Actuary association suggests ‘modest’ benefit increase in CPP reform

The Canadian Institute of Actuaries has published a public position on the potential expansion of the Canada and Quebec Pension Plans, including a modest benefit increase, equal employer and employee contributions, and a renewed debate about the country’s retirement age.

Finance ministers from across Canada are meeting June 19-20 in Vancouver to discuss CPP reforms, a development that comes against the backdrop of the passing of the Ontario Retirement Pension Plan act and the federal government’s proposed changes that would restore the eligibility age for old-age security and guaranteed income supplement benefits to 65.

Read: Finance ministers schedule meeting to discuss CPP reform

Read: Ontario passes ORPP bill

Read: Changes to OAS and GIS benefits confirmed

“In the midst of all of this, there is a sense that an expansion of public pension plans is possible,” said Robert H. Stapleford, president of the Canadian Institute of Actuaries, in a news release. “In the public interest, we have developed design elements that target middle-income earners, while protecting the long-term sustainability and fairness of an expanded [CPP/QPP].”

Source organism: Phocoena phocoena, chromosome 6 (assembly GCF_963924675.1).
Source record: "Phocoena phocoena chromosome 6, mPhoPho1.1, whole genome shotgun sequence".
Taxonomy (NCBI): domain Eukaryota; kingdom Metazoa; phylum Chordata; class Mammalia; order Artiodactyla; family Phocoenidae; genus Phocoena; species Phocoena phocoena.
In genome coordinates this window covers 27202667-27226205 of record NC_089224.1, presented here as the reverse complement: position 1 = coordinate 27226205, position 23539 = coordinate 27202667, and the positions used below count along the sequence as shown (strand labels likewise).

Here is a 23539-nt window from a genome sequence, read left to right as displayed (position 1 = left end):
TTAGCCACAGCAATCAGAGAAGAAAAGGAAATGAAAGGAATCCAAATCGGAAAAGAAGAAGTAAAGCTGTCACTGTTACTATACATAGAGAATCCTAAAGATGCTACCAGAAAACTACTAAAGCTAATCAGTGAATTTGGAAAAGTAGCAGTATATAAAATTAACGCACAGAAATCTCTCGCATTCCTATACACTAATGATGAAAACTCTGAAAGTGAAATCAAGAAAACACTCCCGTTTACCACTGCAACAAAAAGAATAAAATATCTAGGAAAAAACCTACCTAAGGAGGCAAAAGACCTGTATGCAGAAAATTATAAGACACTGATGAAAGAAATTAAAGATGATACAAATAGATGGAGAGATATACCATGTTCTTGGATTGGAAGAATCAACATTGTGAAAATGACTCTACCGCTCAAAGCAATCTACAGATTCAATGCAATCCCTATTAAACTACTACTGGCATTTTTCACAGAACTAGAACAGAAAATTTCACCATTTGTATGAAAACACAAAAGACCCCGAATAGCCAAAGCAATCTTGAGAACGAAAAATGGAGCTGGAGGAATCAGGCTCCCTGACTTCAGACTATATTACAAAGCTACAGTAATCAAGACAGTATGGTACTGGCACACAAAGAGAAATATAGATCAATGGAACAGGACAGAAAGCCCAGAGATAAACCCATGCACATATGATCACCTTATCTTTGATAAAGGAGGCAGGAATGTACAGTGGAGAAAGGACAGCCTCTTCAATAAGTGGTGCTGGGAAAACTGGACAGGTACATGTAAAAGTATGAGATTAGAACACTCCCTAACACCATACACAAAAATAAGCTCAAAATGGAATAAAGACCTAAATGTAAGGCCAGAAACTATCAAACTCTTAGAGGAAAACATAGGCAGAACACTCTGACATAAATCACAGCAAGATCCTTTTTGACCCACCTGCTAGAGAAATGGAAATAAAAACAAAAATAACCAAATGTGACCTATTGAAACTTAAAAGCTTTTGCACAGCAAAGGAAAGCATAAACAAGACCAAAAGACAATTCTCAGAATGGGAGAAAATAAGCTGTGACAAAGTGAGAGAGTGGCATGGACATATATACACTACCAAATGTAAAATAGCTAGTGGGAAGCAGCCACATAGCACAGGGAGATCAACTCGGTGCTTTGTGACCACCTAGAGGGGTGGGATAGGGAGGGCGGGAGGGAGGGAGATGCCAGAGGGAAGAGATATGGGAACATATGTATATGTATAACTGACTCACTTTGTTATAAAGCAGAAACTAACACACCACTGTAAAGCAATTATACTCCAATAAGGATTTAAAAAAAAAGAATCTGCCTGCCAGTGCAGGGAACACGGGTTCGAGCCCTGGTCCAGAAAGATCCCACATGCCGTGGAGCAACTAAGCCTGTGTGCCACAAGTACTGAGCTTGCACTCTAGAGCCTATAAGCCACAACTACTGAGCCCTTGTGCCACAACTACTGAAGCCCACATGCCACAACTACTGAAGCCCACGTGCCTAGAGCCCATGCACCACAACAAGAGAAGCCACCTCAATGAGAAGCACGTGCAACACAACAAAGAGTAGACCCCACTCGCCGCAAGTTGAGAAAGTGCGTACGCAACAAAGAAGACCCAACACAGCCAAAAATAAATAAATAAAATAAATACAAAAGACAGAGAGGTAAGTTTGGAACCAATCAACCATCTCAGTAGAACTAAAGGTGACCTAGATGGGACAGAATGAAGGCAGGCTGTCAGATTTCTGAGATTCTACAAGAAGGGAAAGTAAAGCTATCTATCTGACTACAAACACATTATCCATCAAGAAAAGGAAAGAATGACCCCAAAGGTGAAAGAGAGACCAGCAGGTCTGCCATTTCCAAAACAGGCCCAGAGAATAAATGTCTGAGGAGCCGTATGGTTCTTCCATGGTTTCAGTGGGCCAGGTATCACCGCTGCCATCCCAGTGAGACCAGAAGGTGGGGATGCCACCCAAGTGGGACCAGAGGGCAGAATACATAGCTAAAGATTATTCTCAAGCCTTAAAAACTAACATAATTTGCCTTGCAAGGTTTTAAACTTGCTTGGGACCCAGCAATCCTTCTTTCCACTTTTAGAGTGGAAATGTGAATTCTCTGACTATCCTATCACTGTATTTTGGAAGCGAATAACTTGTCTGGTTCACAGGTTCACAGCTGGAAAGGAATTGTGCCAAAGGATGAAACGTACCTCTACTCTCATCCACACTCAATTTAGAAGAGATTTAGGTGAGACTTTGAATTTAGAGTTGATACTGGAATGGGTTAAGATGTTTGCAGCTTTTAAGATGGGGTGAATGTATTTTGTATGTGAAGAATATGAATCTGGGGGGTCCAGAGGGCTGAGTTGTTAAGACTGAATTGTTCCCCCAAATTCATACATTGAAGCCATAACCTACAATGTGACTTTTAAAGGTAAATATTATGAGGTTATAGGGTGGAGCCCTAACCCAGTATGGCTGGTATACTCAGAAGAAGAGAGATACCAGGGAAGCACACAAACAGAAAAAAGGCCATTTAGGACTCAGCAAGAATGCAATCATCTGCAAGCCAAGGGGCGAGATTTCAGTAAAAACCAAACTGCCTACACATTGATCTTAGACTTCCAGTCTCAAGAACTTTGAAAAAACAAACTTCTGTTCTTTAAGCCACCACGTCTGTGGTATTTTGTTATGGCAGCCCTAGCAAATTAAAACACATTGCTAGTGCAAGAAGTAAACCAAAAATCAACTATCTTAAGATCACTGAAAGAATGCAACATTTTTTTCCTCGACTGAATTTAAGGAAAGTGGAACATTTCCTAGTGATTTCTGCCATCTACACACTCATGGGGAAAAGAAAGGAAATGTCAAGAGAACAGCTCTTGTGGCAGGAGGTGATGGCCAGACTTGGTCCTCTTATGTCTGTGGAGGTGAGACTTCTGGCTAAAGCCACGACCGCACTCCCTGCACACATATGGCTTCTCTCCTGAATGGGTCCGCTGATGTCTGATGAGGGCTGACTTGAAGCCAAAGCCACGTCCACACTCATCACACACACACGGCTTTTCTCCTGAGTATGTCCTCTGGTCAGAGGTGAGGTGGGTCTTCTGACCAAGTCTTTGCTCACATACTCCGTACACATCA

The key design elements suggested by the Canadian Institute of Actuaries are:

  • Benefit formula and covered earnings: Set a 15 per cent pension target after a full career, based on indexed average earnings above a minimum earnings threshold. Set the minimum covered earnings at 50 per cent of the year’s maximum pensionable earnings and the maximum covered earnings at 150 per cent of the year’s maximum pensionable earnings.
  • Contributions: Set equal employee and employer contributions and consider staggered contribution rates based on age to minimize generational transfers.
  • Benefit features: Fully fund those new benefits by providing gradual pension accruals, and adjust indexing if necessary so that this new plan remains self-sufficient.
  • Administration: Use the CPP/QPP existing structures for collecting contributions, for administering benefits and for investment functions.
  • Retirement age: A needed debate on whether the retirement age under public plans should be adjusted, cannot be concluded in 2016, according to the Canadian Institute of Actuaries. Instead, it suggests the issue of retirement age be addressed before the effective implementation date of any CPP/QPP expansion.

“Our document provides analysis, background and suggestions to help decision-makers deliver a national, targeted expansion of the Canada and Quebec Pension Plans with a modest benefit increase. Such an opportunity to ensure that Canada’s retirement system meets the needs of future retirees does not come around very often.”

The Canadian Institute of Actuaries says finance ministers are due to make key decisions about CPP/QPP reform in December 2016.

Read: Bill Morneau on CPP reform, the ORPP and future tax changes